OPPOSITION spokesperson on industry, commerce and energy, Gregory Mair, has recommended a Memorandum of Understanding (MOU) between Trinidad and Tobago (T&T) and its Caribbean Community (Caricom) trading partners offering cheaper energy in exchange for continued market access, as the solution to current trade issues.
"Failing an undertaking from Trinidad, the Government must support our manufacturers by giving strong consideration to imposing a special duty on manufactured goods out of Trinidad," Mair said Wednesday as he spoke in the sectoral debate in the House of Representatives.
"Jamaica must level the playing field downwards, if T&T is unwilling to level it upwards," the Opposition MP said.
Recalling that he has often spoken on the need to examine Jamaica's trading arrangements with Caricom, Mair reinforced that the Opposition supported Caricom.
"We support Caricom, however, we believe the playing field is not level. Based on our Caricom arrangements, the energy subsidised energy goods of the manufacturers of Trinidad and Tobago have privileged access to our market, the largest economy outside of T&T. It is privileged because it is duty-free and protected by a Common External Tariff, but also because the Jamaican market is a high-end consuming market," he said.
"The question is why haven't our Jamaican manufactures received, in return, the privilege of access to cheap energy from T&T?" Mair asked.
He said that in 2011, Jamaica imported goods valued at US$672,361,991, including approximately US$$250 million in manufactured goods from Trinidad and Tobago, and exported goods valued at US$11,459,088.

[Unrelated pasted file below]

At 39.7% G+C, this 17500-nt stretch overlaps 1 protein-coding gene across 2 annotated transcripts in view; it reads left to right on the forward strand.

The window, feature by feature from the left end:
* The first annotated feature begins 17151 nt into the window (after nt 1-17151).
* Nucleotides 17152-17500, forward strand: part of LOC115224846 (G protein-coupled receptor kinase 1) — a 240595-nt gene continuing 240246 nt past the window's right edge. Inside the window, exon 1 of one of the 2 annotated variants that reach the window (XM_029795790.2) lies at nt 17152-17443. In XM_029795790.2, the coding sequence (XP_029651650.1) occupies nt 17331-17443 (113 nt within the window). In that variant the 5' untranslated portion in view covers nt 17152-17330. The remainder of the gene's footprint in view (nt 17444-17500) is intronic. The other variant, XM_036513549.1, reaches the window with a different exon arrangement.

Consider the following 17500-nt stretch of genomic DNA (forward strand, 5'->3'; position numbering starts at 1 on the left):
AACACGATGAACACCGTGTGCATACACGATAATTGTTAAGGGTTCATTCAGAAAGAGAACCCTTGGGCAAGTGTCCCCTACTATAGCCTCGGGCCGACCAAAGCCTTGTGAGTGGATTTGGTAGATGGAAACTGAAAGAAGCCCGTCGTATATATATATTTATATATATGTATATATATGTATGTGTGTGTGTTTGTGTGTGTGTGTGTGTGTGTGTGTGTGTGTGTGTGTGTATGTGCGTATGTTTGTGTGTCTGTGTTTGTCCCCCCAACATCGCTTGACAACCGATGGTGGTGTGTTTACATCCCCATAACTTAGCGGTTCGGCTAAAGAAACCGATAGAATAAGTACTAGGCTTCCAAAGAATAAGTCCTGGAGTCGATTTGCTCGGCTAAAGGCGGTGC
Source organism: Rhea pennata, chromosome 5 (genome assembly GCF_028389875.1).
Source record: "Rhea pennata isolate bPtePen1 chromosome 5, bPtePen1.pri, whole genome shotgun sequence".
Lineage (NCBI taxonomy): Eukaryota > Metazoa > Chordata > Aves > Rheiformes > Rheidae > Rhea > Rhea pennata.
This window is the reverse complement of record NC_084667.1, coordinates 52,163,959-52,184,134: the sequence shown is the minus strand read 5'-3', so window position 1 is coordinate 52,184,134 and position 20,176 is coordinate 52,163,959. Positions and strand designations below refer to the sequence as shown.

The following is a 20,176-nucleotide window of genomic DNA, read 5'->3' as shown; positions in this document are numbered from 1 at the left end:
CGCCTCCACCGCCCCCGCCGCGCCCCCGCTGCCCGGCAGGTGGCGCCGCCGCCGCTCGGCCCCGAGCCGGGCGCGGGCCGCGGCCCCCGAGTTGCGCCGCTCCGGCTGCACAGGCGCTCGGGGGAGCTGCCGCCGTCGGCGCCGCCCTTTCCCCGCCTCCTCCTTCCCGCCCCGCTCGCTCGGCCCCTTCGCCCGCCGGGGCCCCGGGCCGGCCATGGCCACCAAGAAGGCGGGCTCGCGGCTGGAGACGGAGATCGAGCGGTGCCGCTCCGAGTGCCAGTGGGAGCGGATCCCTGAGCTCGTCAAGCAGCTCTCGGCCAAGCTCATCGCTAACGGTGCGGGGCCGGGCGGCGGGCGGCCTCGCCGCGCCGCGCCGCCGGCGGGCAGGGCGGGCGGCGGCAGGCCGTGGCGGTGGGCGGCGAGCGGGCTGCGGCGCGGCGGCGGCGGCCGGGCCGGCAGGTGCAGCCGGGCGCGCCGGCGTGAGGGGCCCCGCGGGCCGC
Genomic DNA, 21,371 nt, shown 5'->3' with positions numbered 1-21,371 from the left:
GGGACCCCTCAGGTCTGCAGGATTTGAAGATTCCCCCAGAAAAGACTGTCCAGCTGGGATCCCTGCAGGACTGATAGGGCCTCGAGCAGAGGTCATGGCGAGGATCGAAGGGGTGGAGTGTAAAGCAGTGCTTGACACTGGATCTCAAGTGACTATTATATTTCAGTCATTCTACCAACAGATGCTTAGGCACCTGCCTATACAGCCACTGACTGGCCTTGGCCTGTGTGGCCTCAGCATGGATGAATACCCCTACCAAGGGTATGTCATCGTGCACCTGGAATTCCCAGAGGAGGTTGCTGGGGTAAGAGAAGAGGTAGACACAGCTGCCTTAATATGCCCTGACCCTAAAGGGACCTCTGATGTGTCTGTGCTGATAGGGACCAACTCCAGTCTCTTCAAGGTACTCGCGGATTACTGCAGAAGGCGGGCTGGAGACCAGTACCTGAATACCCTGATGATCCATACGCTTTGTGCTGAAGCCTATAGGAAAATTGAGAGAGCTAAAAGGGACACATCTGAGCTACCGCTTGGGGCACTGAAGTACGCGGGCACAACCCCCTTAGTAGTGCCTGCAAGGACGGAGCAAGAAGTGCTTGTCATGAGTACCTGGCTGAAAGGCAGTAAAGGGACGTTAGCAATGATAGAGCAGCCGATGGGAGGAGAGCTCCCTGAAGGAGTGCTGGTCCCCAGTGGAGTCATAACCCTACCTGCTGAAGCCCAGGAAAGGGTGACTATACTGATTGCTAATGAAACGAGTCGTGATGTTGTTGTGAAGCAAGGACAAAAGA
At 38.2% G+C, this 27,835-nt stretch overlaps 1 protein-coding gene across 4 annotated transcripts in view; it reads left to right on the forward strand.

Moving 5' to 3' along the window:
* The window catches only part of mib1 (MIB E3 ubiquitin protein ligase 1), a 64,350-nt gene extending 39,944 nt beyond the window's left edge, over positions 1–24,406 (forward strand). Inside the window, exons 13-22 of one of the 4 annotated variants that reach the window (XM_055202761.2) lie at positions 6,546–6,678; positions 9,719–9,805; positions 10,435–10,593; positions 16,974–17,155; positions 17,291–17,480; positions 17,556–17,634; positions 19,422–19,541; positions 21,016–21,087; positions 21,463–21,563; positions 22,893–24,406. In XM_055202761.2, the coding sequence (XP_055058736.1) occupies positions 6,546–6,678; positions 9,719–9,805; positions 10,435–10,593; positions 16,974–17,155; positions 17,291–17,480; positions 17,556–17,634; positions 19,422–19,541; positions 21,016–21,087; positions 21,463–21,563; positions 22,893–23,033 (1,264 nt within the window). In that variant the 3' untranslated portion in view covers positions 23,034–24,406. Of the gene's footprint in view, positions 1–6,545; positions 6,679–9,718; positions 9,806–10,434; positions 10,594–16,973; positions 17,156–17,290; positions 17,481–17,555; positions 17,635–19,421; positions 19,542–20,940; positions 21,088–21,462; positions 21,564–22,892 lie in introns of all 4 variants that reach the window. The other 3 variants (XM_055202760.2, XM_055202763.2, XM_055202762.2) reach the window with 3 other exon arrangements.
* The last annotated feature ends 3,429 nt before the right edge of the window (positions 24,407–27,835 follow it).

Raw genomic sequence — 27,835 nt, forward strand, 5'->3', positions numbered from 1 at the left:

"This is no anomaly, this is representative of the trading relationship between the two Caricom partners; hundreds of millions of dollars in purchases versus a mere US$11 million in sales," he explained.
Mair also noted that a former People's National Party minister of industry and commerce, manufacturer Claude Clarke, has written several articles on the need for Jamaica to establish a new basis for continued participation in regional trade.
Mair recommended that Jamaica create a mechanism, which ensures fair treatment for Jamaican manufacturers seeking to access the Trinidad and Tobago market, and create an MOU with that country for access to their fuel at the same ex-factory price as their electrical generation companies.
"We can no longer wait. It is time for us to review the trade arrangements with Caricom, and insist that the issues that have resulted in an imbalance, spanning four decades, are placed on the forefront of the agenda at every meeting of the region. We must insist on unencumbered access to Trinidad's market and access to its energy source," Mair insisted.